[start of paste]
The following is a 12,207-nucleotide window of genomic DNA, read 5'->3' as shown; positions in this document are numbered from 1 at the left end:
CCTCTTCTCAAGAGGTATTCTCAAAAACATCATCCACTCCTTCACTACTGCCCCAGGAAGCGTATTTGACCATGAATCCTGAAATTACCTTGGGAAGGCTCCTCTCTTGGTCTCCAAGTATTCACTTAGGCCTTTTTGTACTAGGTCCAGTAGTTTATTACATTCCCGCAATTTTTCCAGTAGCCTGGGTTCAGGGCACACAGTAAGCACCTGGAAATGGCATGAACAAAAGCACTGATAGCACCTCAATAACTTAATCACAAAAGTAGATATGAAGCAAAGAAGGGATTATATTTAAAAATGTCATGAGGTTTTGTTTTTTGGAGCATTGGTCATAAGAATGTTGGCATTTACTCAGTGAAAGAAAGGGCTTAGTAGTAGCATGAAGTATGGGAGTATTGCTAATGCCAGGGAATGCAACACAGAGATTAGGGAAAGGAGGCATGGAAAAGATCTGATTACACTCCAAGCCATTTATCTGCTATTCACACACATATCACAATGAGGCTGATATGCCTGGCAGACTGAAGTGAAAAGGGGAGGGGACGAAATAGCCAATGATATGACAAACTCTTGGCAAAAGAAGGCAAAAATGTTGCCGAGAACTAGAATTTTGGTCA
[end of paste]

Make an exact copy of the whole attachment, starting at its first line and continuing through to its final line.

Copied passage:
The following is a 12,207-nucleotide window of genomic DNA, read 5'->3' as shown; positions in this document are numbered from 1 at the left end:
CCTCTTCTCAAGAGGTATTCTCAAAAACATCATCCACTCCTTCACTACTGCCCCAGGAAGCGTATTTGACCATGAATCCTGAAATTACCTTGGGAAGGCTCCTCTCTTGGTCTCCAAGTATTCACTTAGGCCTTTTTGTACTAGGTCCAGTAGTTTATTACATTCCCGCAATTTTTCCAGTAGCCTGGGTTCAGGGCACACAGTAAGCACCTGGAAATGGCATGAACAAAAGCACTGATAGCACCTCAATAACTTAATCACAAAAGTAGATATGAAGCAAAGAAGGGATTATATTTAAAAATGTCATGAGGTTTTGTTTTTTGGAGCATTGGTCATAAGAATGTTGGCATTTACTCAGTGAAAGAAAGGGCTTAGTAGTAGCATGAAGTATGGGAGTATTGCTAATGCCAGGGAATGCAACACAGAGATTAGGGAAAGGAGGCATGGAAAAGATCTGATTACACTCCAAGCCATTTATCTGCTATTCACACACATATCACAATGAGGCTGATATGCCTGGCAGACTGAAGTGAAAAGGGGAGGGGACGAAATAGCCAATGATATGACAAACTCTTGGCAAAAGAAGGCAAAAATGTTGCCGAGAACTAGAATTTTGGTCA